Carb Cycling: A fascinating new way to lose weight and build muscle!

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You have to make up your mind: Do you want to build muscle with intensive strength training and a targeted calorie surplus or lose excess fat through demanding workouts and a clearly defined calorie deficit? You can’t do both. Or can you?

The idea that building muscle and losing weight at the same time is only possible to a limited extent is a persistent belief in the bodybuilding world. The mass phase, in which one eats more than one needs and trains hard in order to build muscles, is usually followed by a low-calorie diet, which makes those muscles really visible through fat loss. But in recent years, a diet has become common in the fitness industry that claims the opposite: Carb Cycling is a diet that aims to build strong muscles and reduce body fat at the same time. In the meantime, the emerging trend has also reached athletes outside of bodybuilding. Let’s take a closer look at the principle of carb cycling and show you what a plan can look like.

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What is carb cycling?

If you’re wondering why you haven’t heard about this promising diet yet, we can put your mind at rest: Carb cycling is a relatively new approach to nutrition. Simply explained, carb cycling is based on individual nutritional plans in which the distribution of macronutrients and especially the amount of carbs varies on different days of the week.

Since carb cycling is a relatively new concept, there are very few controlled studies available from the scientific community that can tell us with certainty whether the method produces successful weight loss results. It is, however, based on the functions of carbohydrates in the human body, and these have already been extensively researched. The bottom line is that carb cycling is based on the biological mechanisms behind the regulation of carbohydrate metabolism.


How does carb cycling work?

The focus of carb cycling is to “cycle” your carb intake, and the goal is to provide your muscles with enough fuel on training days (muscle building) and to consume less carbohydrates and fewer calories to reduce body fat (lose weight) on rest days. The plan may include the following:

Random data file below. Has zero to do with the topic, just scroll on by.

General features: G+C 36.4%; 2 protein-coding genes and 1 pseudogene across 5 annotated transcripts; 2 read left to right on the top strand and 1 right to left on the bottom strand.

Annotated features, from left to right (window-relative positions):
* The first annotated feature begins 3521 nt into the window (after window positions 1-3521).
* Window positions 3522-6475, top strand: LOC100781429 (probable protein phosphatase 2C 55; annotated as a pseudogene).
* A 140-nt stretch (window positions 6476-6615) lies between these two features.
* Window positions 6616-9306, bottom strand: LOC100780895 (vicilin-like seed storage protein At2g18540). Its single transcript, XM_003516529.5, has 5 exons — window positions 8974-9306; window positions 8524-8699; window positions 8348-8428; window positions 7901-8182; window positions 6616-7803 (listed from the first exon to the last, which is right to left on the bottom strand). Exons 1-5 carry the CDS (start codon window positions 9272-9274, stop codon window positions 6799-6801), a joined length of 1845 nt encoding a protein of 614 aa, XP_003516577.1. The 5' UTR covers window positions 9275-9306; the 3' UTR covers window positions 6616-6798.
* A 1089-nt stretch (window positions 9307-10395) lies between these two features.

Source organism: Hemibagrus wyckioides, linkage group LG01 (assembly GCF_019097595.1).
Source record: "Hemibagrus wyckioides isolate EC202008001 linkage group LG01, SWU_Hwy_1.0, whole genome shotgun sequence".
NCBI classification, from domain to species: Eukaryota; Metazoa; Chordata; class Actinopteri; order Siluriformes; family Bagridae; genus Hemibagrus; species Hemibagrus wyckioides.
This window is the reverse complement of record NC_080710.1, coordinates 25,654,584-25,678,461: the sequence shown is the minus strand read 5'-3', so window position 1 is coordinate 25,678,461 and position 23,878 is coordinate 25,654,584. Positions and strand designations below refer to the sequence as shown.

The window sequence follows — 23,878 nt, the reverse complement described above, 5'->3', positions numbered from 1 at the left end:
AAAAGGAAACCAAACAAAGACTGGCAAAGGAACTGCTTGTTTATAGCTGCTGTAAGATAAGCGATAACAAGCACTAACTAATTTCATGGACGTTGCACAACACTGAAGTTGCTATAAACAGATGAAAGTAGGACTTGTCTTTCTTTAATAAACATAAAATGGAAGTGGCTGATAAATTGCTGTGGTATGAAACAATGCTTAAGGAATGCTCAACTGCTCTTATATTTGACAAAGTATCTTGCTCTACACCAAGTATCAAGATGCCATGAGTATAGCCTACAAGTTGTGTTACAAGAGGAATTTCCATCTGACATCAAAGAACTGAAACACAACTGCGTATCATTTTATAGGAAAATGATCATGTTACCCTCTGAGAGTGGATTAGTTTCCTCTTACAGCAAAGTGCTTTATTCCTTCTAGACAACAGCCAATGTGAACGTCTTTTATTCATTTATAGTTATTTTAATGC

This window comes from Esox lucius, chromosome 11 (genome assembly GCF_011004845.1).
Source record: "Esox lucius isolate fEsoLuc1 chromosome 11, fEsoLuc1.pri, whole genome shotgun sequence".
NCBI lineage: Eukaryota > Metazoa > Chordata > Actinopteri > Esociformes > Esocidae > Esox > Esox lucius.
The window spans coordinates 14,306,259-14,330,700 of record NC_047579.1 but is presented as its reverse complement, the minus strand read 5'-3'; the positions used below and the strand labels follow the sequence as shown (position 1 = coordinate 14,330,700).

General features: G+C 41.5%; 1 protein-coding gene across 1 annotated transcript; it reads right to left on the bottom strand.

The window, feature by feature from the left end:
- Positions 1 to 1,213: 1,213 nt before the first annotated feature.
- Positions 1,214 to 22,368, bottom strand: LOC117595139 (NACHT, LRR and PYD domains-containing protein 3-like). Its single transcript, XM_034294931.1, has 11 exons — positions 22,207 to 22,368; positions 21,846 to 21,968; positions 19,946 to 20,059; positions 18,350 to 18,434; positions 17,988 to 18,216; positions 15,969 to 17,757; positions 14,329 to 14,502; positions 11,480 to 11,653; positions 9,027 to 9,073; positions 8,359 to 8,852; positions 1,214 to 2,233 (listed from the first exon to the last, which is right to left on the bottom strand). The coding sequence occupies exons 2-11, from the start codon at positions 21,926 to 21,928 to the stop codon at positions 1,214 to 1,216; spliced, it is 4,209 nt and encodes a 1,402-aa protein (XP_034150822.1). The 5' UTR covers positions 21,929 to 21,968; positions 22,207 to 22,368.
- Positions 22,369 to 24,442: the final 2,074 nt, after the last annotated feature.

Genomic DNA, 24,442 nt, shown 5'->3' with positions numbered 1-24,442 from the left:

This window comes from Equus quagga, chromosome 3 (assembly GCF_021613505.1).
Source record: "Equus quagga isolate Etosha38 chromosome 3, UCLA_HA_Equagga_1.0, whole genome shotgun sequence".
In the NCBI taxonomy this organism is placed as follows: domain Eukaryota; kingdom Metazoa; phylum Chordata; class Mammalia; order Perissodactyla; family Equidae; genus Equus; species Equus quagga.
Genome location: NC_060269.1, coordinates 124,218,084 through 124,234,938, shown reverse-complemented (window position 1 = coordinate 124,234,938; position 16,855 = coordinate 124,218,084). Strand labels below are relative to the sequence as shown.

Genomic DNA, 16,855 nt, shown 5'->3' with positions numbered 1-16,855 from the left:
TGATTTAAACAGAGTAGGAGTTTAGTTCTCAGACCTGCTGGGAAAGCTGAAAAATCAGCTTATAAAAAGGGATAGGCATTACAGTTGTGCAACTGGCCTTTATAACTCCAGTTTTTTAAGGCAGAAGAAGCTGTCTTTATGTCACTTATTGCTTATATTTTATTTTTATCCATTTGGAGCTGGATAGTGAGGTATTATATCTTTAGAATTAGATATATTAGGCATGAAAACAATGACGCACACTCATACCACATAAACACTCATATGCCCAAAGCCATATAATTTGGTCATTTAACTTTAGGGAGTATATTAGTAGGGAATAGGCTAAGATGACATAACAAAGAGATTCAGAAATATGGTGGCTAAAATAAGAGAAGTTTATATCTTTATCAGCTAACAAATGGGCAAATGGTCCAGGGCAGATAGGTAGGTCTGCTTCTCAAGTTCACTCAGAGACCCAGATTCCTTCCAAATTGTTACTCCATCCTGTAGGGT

• High carb days: these days are generally the days when the most calories are consumed. The macro distribution says that about 50% of your calories should come from carbohydrates.
  • Low carb days: fewer calories and fewer carbohydrates. On these days, only about 20% of the calories should come from carbs.
  • Medium and no carb days: Not every plan includes these. If they do, the calorie intake from carbohydrates on a no-carb day is less than 10%. 

Generally speaking, there’s no hard and fast rule for which of your weekdays are high, low, or even no carb days. But the same rules apply to all cyclers for each day:

  1. Regardless of your carb intake, you should eat 5 meals every day – no more and no less.
  2. Your breakfast should always be a combination of high-quality protein, complex carbohydrates, and valuable fats.
  3. Unless you are intermittently fasting, you should always eat your breakfast in the first hour after waking up to get your metabolism going. 
  4. Your first snack, lunch, and second snack are based on your daily schedule and are accordingly high or low in carbohydrates.
  5. Your dinner should be low carb – every day of the week.

Important: Having high-carb days is by no means an excuse to eat everything mindlessly. You need to watch not only the amount of carbs you eat, but also their quality. For meals before your workout, simple carbohydrates will give you quick energy, but otherwise, complex carbohydrates like whole grains are a better choice. The same applies to your intake of protein, which is what your body uses to build muscle. Our Whey Protein and Vegan Protein can help ensure your protein intake is high enough and at a high quality.

A Mason jar of white Whey Protein topped with white whipped cream, crumbled chocolate sandwich cookies and a blue-and-white-striped paper straw sits next to a canister of Cookies & Cream flavored Whey Protein by foodspring

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And now let’s talk about the mechanism in the body. Carbohydrates do promote muscle growth by supplying us with energy during training, but at the same time, they’re also involved in storing fat. Carb cycling tries to get the most out of carbohydrates. It’s too early to say clearly whether it works effectively.